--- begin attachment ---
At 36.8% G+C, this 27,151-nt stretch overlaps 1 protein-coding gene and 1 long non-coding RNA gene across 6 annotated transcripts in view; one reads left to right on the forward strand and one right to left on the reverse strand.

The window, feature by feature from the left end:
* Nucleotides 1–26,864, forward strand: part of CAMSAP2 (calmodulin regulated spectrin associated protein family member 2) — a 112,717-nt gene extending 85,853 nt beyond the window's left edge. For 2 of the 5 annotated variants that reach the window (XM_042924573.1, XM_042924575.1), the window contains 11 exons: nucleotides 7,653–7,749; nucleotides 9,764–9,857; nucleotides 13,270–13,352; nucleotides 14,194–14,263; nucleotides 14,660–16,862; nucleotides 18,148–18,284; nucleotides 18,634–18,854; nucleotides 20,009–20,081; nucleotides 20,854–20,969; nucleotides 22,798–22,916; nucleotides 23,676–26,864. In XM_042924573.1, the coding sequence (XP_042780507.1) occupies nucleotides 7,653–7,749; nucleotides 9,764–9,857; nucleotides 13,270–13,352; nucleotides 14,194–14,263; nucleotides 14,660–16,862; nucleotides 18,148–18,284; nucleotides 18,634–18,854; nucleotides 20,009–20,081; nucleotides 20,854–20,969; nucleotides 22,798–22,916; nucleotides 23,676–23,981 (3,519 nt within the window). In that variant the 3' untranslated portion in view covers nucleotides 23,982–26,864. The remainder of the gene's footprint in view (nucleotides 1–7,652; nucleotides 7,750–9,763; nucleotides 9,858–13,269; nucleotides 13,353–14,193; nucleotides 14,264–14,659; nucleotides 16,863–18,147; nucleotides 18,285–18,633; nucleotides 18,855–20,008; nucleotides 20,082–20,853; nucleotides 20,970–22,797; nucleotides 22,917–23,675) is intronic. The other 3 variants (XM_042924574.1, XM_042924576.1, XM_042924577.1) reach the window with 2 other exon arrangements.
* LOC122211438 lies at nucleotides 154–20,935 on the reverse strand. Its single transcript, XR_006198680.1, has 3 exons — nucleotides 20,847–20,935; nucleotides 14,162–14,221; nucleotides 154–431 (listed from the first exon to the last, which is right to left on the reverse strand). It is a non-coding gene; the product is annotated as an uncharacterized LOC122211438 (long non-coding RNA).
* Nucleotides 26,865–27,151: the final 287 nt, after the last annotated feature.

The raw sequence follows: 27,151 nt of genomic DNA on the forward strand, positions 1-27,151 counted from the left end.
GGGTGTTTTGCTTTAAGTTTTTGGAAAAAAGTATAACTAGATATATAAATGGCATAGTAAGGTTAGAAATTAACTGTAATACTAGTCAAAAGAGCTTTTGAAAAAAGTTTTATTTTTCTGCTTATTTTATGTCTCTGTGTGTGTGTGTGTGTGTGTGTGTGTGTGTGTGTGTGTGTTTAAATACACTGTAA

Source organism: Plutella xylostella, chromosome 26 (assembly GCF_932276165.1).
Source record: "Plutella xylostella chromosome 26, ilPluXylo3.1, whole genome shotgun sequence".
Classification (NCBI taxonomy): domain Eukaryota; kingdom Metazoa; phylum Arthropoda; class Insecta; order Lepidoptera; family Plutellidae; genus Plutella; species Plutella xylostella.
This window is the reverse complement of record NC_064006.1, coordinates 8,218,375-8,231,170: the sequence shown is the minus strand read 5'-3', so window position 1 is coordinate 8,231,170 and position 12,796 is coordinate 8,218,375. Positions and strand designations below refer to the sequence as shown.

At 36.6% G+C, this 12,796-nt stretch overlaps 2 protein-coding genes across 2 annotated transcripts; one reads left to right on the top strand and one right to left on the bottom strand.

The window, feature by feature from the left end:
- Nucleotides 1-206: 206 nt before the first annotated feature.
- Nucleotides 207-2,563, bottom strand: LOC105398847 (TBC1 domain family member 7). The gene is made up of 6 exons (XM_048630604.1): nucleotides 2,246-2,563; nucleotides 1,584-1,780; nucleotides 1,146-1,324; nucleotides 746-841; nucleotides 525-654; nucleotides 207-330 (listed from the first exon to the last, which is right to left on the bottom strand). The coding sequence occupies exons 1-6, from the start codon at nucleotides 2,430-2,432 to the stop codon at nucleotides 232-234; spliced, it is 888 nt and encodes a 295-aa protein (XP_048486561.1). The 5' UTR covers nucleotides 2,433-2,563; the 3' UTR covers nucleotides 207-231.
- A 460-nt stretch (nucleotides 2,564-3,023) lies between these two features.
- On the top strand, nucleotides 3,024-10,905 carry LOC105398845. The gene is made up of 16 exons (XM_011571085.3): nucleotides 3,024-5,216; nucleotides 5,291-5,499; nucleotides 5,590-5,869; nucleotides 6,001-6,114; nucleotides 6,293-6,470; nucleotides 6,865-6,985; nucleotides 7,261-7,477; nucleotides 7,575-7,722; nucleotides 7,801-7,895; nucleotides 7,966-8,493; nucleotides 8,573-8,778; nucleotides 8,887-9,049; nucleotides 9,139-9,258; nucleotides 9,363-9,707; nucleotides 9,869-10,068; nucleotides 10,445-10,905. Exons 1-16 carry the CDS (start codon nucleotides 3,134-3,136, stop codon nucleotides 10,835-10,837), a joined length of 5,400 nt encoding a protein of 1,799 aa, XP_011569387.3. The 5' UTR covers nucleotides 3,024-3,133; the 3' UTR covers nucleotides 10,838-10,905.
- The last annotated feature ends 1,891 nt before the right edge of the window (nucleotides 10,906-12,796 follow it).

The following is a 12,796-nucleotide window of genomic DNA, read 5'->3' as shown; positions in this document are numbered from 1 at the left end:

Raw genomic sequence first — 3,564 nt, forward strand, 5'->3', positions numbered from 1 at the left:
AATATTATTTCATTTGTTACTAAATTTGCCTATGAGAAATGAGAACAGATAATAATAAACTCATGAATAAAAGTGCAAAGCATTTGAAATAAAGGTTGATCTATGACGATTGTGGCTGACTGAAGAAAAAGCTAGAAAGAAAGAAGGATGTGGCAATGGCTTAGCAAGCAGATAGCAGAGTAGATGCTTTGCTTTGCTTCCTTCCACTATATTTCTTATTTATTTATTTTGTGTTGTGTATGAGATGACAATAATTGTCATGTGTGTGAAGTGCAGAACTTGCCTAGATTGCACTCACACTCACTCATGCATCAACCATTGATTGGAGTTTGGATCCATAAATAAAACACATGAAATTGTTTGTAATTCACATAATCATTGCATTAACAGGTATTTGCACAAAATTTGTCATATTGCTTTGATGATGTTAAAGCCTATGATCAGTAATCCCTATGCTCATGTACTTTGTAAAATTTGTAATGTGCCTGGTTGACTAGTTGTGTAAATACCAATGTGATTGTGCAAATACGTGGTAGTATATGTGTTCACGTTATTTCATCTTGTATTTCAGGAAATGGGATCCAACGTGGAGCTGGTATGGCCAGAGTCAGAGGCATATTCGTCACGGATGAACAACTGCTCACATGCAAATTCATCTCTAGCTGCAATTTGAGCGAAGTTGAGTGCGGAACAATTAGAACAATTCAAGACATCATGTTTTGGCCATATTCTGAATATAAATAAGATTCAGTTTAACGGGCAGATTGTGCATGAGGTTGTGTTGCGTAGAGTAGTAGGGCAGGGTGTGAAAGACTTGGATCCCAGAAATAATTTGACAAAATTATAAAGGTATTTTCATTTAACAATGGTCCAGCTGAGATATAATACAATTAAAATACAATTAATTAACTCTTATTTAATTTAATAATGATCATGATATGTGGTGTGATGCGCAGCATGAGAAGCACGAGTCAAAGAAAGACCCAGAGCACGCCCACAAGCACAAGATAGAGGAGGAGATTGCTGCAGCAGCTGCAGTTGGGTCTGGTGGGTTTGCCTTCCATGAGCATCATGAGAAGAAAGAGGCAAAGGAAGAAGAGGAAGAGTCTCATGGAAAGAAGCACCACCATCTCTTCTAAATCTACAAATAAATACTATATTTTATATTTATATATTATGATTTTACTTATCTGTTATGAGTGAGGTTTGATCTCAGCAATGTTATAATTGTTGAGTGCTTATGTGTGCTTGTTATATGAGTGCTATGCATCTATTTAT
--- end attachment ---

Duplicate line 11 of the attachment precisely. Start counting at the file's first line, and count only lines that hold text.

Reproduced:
This window is the reverse complement of record NC_064006.1, coordinates 8,218,375-8,231,170: the sequence shown is the minus strand read 5'-3', so window position 1 is coordinate 8,231,170 and position 12,796 is coordinate 8,218,375. Positions and strand designations below refer to the sequence as shown.